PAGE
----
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35 Cards in this Set

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Children and Death:
Most report their 1st experience with death as:
1. Death of a family member (grand parent, parent)
2. Death of a pet
Dickinson's Study
57% college students reported first death = family member
28% college students' first death = pet.
Anthony's Child Death Studies
12% of Moms of children 6 and under say their children were concerned about death
in reality, 45% of these children are concerned!
Impediments to Child Studies
1.) Adult Bias- we think they don't worry but they do.
2.) Difficulty with Research- we don't want to upset them
3.) Freud's Legacy- he was phobic about death and thus minimized the impact of death on kids. Decided they were incapable of mourning until reached self-concept at age 13.
4.) Children's Language isn ot sophisticated enough to express thoughts.
5.) What we as parents teach kids.- Socially accepted immortality myth (only old die, we dont die)
-idiosyncratic family myth
Cognitive Skills Required to Fully Understand Death (6)
The concepts of:
1. Time
2. Transformation of Matter (things/body changes)
3. Causality
4. Irreversibility (things can't be brought back)
5. Concrete Operations (logical thinking)
6. Universality- things happen to everyone
Conrad Lorenz
-Baby geese imprint on their mothers, follow them everywhere.
-Critical period between mother and child.
-36-72nd hour of life
Bowlby and Mahler
-vague critical period in humans.
-mom and child are very close.
-emotional responses depend on this time.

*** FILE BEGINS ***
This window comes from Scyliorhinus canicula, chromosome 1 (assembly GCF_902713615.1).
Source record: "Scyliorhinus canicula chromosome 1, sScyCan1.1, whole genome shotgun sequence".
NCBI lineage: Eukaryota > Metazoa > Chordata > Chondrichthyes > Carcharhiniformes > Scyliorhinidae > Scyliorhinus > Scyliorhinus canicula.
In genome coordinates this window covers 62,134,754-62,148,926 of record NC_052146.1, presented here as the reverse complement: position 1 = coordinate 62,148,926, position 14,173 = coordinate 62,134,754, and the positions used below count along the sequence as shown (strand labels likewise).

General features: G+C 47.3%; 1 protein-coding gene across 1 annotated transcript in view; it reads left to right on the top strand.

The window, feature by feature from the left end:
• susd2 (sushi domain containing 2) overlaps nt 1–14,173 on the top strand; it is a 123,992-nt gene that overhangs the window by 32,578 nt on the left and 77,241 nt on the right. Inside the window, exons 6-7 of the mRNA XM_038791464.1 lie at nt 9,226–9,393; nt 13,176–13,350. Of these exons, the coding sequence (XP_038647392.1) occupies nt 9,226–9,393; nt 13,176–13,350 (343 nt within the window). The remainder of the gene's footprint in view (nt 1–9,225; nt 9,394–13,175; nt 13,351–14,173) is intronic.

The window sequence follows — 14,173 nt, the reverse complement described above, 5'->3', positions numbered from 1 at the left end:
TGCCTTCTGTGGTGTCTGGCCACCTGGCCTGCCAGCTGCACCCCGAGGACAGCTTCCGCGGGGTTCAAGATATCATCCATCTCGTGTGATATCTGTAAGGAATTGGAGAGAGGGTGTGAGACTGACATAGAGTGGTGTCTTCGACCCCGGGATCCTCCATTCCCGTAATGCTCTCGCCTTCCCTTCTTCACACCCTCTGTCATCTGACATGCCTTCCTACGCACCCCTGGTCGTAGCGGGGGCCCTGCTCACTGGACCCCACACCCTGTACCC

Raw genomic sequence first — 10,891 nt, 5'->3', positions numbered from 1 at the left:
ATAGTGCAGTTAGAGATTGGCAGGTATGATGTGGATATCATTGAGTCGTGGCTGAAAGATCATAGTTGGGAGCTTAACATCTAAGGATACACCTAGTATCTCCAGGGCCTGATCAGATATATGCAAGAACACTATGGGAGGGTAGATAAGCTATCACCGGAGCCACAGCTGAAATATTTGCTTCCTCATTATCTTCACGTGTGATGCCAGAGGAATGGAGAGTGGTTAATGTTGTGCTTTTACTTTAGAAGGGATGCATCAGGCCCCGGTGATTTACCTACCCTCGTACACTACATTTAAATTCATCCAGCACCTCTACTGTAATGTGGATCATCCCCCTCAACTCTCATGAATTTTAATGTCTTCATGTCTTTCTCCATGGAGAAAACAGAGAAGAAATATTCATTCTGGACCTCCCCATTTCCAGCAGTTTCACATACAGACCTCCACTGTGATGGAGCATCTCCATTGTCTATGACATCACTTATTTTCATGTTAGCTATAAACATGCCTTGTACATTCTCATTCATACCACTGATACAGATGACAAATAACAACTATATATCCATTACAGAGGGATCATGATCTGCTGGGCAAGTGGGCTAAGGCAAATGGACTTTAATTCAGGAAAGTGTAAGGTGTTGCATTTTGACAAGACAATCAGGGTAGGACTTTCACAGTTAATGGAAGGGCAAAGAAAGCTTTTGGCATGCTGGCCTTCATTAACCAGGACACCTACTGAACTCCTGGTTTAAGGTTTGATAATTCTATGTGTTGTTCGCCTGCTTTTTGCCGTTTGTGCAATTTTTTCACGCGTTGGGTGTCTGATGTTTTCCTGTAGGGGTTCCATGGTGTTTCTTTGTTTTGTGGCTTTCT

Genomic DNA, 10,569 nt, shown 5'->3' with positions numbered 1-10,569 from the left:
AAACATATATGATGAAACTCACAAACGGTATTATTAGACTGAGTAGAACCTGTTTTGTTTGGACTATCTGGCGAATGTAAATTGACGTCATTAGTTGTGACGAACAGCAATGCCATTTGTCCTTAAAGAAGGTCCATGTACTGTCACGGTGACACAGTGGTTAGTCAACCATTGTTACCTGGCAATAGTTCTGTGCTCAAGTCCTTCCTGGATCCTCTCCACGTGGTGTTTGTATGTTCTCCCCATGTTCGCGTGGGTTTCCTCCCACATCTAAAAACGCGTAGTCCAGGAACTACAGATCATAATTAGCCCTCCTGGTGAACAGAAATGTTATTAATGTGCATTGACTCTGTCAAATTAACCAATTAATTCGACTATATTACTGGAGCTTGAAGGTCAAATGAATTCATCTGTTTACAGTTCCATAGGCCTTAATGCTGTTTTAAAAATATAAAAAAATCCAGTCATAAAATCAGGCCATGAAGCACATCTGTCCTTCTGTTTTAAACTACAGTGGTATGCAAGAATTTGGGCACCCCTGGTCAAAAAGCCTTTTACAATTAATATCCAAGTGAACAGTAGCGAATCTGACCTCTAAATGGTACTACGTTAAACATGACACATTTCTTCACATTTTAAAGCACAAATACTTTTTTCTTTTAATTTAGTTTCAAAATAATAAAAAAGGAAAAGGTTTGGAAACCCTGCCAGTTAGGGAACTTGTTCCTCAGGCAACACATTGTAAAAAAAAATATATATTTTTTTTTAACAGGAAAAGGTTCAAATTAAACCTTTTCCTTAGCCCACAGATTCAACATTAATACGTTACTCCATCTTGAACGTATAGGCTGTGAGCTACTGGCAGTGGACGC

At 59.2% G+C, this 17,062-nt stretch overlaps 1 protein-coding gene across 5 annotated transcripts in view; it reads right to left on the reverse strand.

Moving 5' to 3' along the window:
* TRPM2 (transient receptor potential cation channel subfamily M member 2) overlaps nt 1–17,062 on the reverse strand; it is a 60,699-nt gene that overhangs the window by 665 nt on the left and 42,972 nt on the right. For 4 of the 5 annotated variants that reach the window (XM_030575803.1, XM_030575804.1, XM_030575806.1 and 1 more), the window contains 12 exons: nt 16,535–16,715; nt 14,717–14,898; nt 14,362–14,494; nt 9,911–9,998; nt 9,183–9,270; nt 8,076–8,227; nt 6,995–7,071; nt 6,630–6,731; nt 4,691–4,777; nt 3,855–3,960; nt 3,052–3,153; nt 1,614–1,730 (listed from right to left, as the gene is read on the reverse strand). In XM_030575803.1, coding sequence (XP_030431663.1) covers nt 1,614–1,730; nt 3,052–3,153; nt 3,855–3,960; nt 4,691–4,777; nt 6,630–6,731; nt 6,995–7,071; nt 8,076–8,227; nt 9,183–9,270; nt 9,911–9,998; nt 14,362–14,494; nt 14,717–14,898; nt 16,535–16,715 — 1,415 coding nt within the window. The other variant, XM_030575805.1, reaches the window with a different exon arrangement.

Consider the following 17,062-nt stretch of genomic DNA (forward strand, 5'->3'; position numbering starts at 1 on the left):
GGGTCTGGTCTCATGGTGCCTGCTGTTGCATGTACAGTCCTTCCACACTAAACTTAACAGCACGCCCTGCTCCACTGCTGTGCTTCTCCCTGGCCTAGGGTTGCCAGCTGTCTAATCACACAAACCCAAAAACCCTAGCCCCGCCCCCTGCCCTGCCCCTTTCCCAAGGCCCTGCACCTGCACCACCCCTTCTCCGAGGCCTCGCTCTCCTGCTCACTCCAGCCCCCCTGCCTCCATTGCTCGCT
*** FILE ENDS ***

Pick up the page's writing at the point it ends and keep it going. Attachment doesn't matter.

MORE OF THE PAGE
Stages of Understanding
Piaget and Elkind
Preoperational (3-5)
Concrete Operational (6-9)
Formal Operational (10-11)
-don't understand death correctly
-it is NOT seen as break with life.
-the dead person is asleep (still alive- Nagy)
-magical thinking
-confuse animate with inanimate
Concrete Operational
6-9 yrs
-death is seen as break with life
-doesn't happen to everyone
-Reversible (if you act right and pray they will come back)
Formal Operational
-Death irreversible and universal
-medical event
-adult like understanding
At what age do children give a reasonably accurate definition of death?
Anthony Study
AGE 7- 100% of kids give accurate response
AGE 6- 67% give accurate response
Grieving Process: Freud
1st to talk about death, unhelpful
-griveing/mourning are normal processes, not important.
-loss = minimalized.
Freud's 2 important contributions
1.) Depression vs. Grieving
Grieving is normal
Depression is a significant loss of self esteem
2.) Cathexis vs. Decathexis
Cathexis- investment of emotional energy. you put a lot into a person the more you invest energy into them the harder it is when they die.
Decathexis!! withdraw this energy, detach.
Pollack's Homeostatic Theory
Biological we like to keep balance
-Death of someone close causes an imbalance requires stages to regain balance.
1. Shock- psychological, days.
2. Grief- realize the reality of the death without accepting it, weeks.
3. Separation- most difficult. not physically with the person but maintain an internal dialogue with them. months/yrs.
4. Chronic State- secondary losses, ripple effect. realize you won't have mom's pie. Eventually adapt and use experience as a growth opportunity.Years.
John Bowlby Stages of Grief
1.) Numbing
2.) Yearning and Searching- psychologically go to places you've been together.
3.) Disorganization and Despair
4.) Reorganization- incorporate loss into your new life
British Psychologist
-stages are really overlapping clinical pictures.
- no schedule of grief

1.) Numbness- adaptive bc it helps us to feel less intense amounts of pain